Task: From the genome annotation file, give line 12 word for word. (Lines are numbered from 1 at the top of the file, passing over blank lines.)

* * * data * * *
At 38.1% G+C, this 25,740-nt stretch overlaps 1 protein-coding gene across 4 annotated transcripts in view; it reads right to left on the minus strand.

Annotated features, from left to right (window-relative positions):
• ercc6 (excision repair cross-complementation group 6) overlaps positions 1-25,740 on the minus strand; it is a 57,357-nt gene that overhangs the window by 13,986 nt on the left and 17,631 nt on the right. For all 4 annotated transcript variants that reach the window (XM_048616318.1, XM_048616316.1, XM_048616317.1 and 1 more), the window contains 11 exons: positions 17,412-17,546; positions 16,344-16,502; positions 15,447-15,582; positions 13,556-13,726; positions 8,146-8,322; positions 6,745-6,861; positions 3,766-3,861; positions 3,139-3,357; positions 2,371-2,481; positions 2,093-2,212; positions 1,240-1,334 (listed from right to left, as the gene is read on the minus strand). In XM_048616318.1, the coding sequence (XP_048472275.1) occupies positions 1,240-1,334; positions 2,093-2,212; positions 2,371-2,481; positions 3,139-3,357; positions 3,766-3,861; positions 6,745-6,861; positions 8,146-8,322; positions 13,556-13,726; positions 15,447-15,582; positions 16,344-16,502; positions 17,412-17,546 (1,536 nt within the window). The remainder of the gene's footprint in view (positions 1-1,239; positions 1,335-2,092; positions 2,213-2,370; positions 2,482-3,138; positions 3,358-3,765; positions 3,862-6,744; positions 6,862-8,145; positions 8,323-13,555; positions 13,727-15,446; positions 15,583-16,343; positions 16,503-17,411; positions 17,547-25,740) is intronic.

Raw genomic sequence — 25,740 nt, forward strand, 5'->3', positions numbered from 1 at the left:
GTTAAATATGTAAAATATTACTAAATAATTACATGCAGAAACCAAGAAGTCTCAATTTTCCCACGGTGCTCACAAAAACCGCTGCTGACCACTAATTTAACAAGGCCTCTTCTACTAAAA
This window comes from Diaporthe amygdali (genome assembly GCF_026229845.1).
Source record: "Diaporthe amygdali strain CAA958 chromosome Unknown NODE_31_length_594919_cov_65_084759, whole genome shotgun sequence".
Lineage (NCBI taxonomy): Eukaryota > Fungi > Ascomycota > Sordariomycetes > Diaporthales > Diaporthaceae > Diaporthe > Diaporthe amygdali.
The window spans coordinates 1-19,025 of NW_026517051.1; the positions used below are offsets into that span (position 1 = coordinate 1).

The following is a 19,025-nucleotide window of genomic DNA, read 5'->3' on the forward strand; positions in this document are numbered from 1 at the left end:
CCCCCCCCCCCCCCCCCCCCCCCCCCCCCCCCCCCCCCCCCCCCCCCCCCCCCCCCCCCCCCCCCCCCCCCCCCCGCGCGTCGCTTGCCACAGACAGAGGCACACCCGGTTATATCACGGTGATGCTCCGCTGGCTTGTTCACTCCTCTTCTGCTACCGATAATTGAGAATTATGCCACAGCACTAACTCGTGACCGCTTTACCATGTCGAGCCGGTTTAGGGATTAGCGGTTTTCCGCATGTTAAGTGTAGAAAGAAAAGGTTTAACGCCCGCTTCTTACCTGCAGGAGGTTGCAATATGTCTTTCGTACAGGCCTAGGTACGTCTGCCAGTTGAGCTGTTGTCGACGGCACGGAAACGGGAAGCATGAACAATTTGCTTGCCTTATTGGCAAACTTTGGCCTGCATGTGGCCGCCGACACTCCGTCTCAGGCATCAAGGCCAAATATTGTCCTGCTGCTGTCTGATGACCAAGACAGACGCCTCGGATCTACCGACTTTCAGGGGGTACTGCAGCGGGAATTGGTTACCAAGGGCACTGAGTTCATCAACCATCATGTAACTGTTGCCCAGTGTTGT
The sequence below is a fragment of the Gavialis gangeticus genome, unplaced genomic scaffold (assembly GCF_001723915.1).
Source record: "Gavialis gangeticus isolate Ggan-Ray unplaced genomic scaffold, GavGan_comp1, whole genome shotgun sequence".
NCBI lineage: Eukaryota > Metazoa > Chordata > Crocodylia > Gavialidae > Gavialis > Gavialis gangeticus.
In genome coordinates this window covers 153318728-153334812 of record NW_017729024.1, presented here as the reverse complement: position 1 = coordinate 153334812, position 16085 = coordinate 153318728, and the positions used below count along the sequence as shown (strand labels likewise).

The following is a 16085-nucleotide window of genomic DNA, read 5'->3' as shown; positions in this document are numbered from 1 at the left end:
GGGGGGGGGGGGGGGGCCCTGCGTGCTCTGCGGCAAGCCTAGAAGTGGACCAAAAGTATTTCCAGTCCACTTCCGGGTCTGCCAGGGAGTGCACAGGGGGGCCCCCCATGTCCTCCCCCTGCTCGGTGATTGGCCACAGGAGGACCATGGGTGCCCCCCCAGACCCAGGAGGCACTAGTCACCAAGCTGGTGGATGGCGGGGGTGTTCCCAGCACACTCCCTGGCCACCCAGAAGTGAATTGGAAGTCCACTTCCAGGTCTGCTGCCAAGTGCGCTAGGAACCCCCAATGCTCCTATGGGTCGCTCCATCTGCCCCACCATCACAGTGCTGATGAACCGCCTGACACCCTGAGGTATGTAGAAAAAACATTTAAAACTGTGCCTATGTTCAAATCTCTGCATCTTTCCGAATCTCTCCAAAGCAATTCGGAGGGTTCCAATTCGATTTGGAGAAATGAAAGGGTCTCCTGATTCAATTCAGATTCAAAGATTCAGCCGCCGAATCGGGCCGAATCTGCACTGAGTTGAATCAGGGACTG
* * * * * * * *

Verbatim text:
The sequence below is a fragment of the Gavialis gangeticus genome, unplaced genomic scaffold (assembly GCF_001723915.1).